The TV stations started revving up for the holidays and (too) many specials were on, when not too long ago the TV happened to be turned to the Country Music Awards. I semi-heard a funny song as it was ending and hit "record" and then ignored the show, going alone with whatever I was doing.  But a few days later I found the guys singing the song who'd caught my ear. I'd never heard of "Duck Dynasty" and still have not learned anything about them.... Pretend there's a transition here, please.  My brain is blanking!

I find the hardest part of Christmas to be not just that I can't cook and bake like I used to. Like so many of you, I literally cooked and baked for at least a week before Christmas Eve (Russian/Ukie foods and traditions) and Christmas Day (American/Catholic/West/Italian foods and traditions) in order to get everything ready for those two dinners.  But what's been harder to take?  Gone are the days when the entire family would be home for Christmas. 

Somehow we always "officially" started our Christmas season by stringing the lights to Elvis' Christmas album. And it's always Elvis, to the point where I've forgotten how many times we've had to replace the album because of wear.  By the time "Blue Christmas" and "I'll Be Home For Christmas" came on, I'd start to dance with the boys, camping it up, no matter how much they "hated" it.  And trust me, there were years where they hated it alright, but played along.  The one year, however, I forgot to put on the album and started stringing lights without first dancing with the boys?  They were outraged and hurt. Typical, right?

But getting back to this year and being in some sort of redneck karma, debt and gratitude.  With ER visit #1 of these last couple months, I had to drive myself to the hospital.  Getting out of the car was tricky not only because I had the mother of migraines, but the parking space was too small, combined with lugging out my bag and cane.  I stumbled against the trunk of the car and was righting myself when a guy came running over, yelling to his two women friends that "this nyice laady fell!  We need a wheelchair!"  I kept trying to reassure him that I was OK, but he insisted on half-carrying me to the ER, demanding a wheelchair and that I be seen immediately.  No one was going to argue with my knight-in-redneck armor.  Thank God!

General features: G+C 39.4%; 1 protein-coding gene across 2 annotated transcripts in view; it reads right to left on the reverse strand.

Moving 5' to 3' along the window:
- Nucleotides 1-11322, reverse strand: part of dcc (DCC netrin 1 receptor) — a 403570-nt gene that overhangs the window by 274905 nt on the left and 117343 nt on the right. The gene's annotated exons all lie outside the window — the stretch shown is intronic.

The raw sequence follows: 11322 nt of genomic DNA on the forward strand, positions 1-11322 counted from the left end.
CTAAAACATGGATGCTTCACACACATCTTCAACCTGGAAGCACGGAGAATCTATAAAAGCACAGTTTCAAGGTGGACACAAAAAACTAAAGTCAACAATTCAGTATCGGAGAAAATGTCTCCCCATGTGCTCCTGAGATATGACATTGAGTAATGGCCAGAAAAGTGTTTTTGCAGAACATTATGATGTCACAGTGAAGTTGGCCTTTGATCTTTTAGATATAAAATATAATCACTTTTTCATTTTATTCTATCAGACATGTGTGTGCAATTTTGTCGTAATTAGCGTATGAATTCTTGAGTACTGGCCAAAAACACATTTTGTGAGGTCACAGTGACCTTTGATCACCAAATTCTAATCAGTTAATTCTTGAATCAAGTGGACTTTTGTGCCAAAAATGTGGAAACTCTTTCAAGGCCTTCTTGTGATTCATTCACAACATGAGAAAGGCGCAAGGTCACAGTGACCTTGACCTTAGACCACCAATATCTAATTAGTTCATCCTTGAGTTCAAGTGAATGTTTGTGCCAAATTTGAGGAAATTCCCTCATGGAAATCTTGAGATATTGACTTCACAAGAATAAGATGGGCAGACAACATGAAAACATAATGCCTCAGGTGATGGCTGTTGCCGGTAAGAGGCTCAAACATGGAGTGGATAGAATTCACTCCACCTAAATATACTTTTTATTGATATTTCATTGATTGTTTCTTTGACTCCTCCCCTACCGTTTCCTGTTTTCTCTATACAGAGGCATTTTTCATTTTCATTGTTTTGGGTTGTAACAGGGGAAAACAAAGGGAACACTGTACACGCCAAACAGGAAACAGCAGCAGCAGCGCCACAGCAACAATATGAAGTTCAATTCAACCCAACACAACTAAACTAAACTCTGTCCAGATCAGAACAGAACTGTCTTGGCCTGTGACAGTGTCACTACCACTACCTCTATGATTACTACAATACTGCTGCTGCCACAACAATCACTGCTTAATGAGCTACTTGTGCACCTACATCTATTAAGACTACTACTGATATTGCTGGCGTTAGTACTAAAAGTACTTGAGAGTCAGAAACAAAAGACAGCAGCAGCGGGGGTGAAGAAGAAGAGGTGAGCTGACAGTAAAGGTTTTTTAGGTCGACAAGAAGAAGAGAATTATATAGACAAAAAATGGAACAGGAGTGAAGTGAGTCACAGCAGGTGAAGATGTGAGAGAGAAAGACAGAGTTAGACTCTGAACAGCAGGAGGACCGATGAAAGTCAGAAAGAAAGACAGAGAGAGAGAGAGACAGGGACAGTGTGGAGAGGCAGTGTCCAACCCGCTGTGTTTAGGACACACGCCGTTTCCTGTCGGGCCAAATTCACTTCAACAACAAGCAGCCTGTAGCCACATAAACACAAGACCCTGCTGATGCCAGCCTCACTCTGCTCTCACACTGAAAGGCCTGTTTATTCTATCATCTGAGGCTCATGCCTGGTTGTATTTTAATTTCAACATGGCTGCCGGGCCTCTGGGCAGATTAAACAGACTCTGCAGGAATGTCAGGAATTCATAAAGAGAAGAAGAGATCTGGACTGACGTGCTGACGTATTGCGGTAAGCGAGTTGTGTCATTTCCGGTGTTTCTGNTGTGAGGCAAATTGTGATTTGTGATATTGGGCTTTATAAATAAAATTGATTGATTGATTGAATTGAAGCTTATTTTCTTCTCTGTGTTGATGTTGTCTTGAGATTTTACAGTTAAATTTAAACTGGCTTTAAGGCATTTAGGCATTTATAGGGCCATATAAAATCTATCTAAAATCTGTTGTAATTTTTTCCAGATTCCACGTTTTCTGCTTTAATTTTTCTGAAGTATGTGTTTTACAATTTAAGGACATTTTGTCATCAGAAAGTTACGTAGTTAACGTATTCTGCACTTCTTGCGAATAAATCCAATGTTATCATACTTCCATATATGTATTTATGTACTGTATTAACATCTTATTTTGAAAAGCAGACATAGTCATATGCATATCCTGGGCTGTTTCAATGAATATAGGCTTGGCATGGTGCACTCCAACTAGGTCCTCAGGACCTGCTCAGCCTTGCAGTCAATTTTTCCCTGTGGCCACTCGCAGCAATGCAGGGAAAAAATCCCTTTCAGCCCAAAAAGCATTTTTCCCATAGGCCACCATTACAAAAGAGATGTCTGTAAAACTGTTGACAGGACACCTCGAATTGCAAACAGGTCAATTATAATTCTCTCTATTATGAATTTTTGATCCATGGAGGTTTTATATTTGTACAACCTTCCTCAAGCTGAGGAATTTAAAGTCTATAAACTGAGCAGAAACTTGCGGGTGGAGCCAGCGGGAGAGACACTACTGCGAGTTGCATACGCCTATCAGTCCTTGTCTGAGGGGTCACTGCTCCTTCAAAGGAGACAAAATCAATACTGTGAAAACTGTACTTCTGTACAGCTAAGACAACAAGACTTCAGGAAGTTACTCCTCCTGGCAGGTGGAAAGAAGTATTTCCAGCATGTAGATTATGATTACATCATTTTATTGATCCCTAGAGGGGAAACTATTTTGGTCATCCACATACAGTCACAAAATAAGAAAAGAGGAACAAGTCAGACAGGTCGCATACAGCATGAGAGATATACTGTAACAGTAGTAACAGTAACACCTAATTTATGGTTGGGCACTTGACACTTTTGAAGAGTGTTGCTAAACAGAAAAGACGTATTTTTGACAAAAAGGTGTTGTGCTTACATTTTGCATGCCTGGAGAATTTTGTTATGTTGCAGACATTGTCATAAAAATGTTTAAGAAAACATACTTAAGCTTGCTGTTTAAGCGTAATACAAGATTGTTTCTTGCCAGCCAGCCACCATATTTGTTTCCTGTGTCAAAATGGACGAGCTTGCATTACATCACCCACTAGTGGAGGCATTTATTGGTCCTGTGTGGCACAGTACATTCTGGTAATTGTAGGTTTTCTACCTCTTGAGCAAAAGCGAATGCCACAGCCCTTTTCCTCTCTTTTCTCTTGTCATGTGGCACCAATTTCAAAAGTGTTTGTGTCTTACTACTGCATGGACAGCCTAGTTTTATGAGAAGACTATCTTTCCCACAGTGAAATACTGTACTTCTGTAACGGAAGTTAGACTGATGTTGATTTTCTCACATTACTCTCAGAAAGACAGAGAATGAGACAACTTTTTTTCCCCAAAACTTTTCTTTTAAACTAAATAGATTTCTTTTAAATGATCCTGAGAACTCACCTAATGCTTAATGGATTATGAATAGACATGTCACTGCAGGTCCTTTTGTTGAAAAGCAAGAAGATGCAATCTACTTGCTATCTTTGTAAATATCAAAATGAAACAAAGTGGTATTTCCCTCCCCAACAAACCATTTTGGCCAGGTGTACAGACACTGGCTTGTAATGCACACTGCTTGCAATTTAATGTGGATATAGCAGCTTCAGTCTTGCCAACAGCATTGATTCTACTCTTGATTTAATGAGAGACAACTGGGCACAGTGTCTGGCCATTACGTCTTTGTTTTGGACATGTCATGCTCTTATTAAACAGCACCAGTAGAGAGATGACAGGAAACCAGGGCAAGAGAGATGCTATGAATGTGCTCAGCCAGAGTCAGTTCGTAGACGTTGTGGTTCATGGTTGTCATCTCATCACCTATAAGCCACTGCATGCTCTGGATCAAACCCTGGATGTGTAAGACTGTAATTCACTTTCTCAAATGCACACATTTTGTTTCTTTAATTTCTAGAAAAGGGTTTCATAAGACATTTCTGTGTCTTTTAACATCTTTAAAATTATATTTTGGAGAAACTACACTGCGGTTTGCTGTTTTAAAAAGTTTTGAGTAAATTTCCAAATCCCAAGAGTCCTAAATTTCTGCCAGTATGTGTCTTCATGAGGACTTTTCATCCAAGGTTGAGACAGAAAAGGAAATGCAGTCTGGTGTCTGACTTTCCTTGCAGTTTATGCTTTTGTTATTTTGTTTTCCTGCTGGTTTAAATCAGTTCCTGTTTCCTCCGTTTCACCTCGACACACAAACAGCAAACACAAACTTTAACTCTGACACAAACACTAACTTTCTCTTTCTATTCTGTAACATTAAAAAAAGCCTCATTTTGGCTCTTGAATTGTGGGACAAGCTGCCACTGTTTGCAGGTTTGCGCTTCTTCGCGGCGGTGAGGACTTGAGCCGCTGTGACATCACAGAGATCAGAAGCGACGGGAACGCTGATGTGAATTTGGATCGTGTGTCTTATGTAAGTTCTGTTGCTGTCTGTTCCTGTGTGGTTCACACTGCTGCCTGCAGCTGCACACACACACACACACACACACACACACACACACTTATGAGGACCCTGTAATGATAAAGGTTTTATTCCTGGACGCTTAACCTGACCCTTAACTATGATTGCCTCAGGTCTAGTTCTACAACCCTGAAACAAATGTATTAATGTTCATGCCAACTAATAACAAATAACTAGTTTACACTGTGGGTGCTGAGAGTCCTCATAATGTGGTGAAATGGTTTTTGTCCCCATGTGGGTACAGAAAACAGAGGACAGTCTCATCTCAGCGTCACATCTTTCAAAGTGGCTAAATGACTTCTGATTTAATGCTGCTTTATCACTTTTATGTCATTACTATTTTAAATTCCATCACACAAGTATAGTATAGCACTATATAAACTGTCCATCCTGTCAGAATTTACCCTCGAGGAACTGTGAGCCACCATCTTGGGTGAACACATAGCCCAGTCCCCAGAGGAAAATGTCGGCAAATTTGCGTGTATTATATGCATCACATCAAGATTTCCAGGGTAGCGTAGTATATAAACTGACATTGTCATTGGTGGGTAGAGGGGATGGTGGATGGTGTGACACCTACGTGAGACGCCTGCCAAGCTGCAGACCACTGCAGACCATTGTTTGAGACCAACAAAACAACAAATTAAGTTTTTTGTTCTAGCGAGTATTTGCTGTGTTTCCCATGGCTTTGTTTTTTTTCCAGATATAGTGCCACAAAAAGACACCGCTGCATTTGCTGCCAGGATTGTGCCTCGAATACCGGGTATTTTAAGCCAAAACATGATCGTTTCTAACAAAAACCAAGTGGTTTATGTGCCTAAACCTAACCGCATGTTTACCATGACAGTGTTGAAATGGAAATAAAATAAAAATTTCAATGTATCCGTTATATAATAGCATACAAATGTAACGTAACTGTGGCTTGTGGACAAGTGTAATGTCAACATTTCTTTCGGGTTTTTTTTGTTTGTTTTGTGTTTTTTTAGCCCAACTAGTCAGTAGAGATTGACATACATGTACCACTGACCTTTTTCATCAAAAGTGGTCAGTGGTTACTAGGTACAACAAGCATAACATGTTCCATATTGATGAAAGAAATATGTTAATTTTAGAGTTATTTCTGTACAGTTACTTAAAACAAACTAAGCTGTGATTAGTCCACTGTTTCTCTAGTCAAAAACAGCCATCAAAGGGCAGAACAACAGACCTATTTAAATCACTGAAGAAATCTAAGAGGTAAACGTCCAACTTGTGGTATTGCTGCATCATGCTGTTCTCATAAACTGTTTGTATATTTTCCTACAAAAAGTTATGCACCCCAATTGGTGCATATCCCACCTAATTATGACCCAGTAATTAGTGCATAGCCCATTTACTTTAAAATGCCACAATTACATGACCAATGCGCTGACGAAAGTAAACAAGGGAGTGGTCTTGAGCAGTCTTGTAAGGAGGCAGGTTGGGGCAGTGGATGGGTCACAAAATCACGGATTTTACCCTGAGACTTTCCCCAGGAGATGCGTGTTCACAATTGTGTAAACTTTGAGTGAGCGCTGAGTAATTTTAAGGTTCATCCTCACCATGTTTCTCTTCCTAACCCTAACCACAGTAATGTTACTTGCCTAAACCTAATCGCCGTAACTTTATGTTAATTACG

Then with the ER visit #3 and the pancreatitis, I had to take a cab home.

Understand, you really don't want to take a cab in our town and, to be truthful, I was nervous.  After all, the one time I'd taken a cab, it felt like the tiny circus car where clown after clown keeps getting out and the audience wonders how so many people can fit in the tiny car.  Well, I was the 6th person in that cab - yes, that's sixth - and the only one not smoking! 

Hallelujah, this time I lucked out in being solo in the cab.  And the best part was that my cabbie was so nice, especially appreciated after the treatment by the ER staff.  (See the unbelievable "attitude/bully," which, hard to believe, is not the pancreatitis one.)  He was just so mellow and yet got the message across that if I wanted to talk, that was OK, if I wanted silence, that was OK as well.  That day I really needed someone who thought I was, sick, sane and not a drug seeker.  (Because really, they were the insane ones, practically accusing me of being a drug seeker when my blood work clearly showed pancreatitis!)  When I later told my daughter about the "knight" and how the man had practically carried me into the ER, she said, "Yep, mom.  Rednecks are the best!  They're REAL!"  Real nice and mannered in my book, which goes a long way.  

And so my Christmas song for the year: Hairy Christmas.  (I think that those on mobile devices need to hit the highlighted link to see the video.)

"So hunt you down a Christmas tree/
Thank God mama's cooking is free/
Round up your redneck family...."

How perfect?  A hunted-down Christmas tree is a tradition.  OK, so it's daddy's cooking that's free these days, but I'm in there somewhere too - or so I hope.  And we're going to round up as many redneck family members as possible - hoping that I can manage Christmas at the dining room table and not in my bed....all while hoping that next Christmas we'll have more Redneck family members to be rounded up. <wink, wink!>  In the meanwhile, enjoy my Christmas-song-for-this-year performance! 

As always, I hope everyone's doing their very best - only better!  Ciao and paka.

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1 comment:

  1. I love the style. But as a girl I love to wear stylish fashionable dresses on Christmas like short white dresses . I also love the stylish accessories for my Christmas outfit. It will be so stunning this time .